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Media Mention - Kevin in the Nation

Posted By Kevin R. Johnson, May 7, 2009

Here is my contribution to The Nation, which appears on-line and will appear in the next print edition, on President Obama's "ideal" appointment to the U.S. Supreme Court:.

Title: Following Souter


Summary: What should President Obama seek in a nominee? We asked a panel of legal experts to name their ideal Supreme Court justice. The selections are printed below and online at

My Contribution:

After hours of mental gymnastics, I simply could not narrow the field to a single "ideal" Supreme Court nominee. But I offer two potential nominees who would make us all proud and reflect the life experiences, as well as the commitment to the rule of law, of President Obama. Both are highly intelligent and well qualified. Both have varied legal careers that offer the breadth of real-life knowledge that we need in a Supreme Court justice. Both made the most of humble beginnings. Both would add valuable perspective and insight to the Court.

A product of the Bronx housing projects, Judge Sonia Sotomayor became the first Puerto Rican woman to serve as a US Circuit Court judge. A graduate of Princeton and Yale Law School, Judge Sotomayor began her career as an assistant district attorney and later joined a small civil law firm in New York City. She served as a federal district court judge before being elevated to the US Court of Appeals for the Second Circuit. Judge Sotomayor would be the first Latina (or Latino, for that matter) on the Supreme Court. Besides representing the inclusion and full membership of Latinos in American society, her appointment would add a perspective on issues such as language regulation, immigration (including state and local efforts to regulate immigration) and education, different from that provided by any previous justice. An experienced federal judge, Judge Sotomayor has the scholarly credentials and professional experience to make an immediate contribution to the Court.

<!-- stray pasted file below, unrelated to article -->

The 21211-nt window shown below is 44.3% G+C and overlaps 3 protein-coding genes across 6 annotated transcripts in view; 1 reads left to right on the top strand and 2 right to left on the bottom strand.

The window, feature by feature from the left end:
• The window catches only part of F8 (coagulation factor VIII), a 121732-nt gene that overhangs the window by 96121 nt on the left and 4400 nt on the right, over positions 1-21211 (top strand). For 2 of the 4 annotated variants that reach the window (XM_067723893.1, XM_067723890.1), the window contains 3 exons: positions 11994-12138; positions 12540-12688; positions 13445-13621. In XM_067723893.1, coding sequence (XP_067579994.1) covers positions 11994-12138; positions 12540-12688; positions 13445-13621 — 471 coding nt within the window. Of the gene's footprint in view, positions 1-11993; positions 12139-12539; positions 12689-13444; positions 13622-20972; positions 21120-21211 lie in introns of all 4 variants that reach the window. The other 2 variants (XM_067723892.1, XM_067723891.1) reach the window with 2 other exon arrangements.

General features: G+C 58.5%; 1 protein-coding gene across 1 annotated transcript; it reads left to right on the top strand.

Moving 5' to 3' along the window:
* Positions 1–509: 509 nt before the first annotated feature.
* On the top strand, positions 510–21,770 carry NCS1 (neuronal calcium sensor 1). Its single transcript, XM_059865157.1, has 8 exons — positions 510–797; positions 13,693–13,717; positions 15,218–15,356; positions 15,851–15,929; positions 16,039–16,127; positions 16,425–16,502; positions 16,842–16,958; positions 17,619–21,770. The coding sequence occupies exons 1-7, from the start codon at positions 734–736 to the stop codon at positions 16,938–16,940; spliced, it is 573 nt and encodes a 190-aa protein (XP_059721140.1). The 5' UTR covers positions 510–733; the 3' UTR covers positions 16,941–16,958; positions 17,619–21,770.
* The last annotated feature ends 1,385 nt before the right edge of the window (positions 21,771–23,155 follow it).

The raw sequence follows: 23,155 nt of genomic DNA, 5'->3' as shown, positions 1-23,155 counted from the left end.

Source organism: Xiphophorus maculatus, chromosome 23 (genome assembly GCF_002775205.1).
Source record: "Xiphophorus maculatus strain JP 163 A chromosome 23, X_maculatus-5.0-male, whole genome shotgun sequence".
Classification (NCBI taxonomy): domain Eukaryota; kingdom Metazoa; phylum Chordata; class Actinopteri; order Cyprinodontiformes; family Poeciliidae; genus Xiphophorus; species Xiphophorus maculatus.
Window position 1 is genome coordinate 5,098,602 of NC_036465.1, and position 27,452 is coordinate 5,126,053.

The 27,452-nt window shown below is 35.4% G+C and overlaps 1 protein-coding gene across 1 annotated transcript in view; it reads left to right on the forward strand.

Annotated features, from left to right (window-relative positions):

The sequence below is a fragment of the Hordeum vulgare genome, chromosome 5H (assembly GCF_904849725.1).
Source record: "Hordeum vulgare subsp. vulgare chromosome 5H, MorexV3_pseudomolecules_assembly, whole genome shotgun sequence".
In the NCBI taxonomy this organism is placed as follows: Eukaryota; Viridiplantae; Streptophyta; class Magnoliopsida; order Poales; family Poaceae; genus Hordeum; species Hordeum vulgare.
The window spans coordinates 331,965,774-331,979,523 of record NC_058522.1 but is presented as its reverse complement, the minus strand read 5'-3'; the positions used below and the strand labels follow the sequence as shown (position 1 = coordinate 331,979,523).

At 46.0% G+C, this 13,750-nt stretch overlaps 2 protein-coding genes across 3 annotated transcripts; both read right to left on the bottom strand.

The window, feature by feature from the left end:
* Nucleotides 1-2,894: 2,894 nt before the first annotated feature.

Massachusetts Governor Deval Patrick was born and raised on the South Side of Chicago. The first in his family to attend college, Patrick graduated from Harvard College and Harvard Law School. (Full disclosure: I knew a young Patrick, who was in the class ahead of me, in law school.) Patrick served as a law clerk to a US Circuit Judge Stephen Reinhardt before joining the NAACP Legal Defense and Education Fund. He next worked in private practice until confirmed as the assistant attorney general for civil rights in the Justice Department. Patrick later served as general counsel of Texaco and Coca-Cola before being elected governor. For the past twenty years, the Patrick family has lived in Milton, Massachusetts, in a house that was on Deval's paper route as a teen. A highly accomplished and intelligent lawyer known for his coalition-building skills, Patrick's appointment to the Court would represent the first time that two African-American justices served at the same time and would do much to salve the wounds left by the appointment of conservative justice Clarence Thomas to replace civil rights legend Thurgood Marshall.

Critics may point out that Judge Sotomayor and Governor Patrick are products of the Ivy League. Although greater diversity in educational pedigrees (perhaps even a public law school education!) would be desirable on the Supreme Court, two excellent candidates should not be disqualified because they overcame great socioeconomic and other disadvantage to excel in private universities and obtain the credentials that made their rise to national prominence possible. Both simply have too much to offer the Supreme Court--and the nation.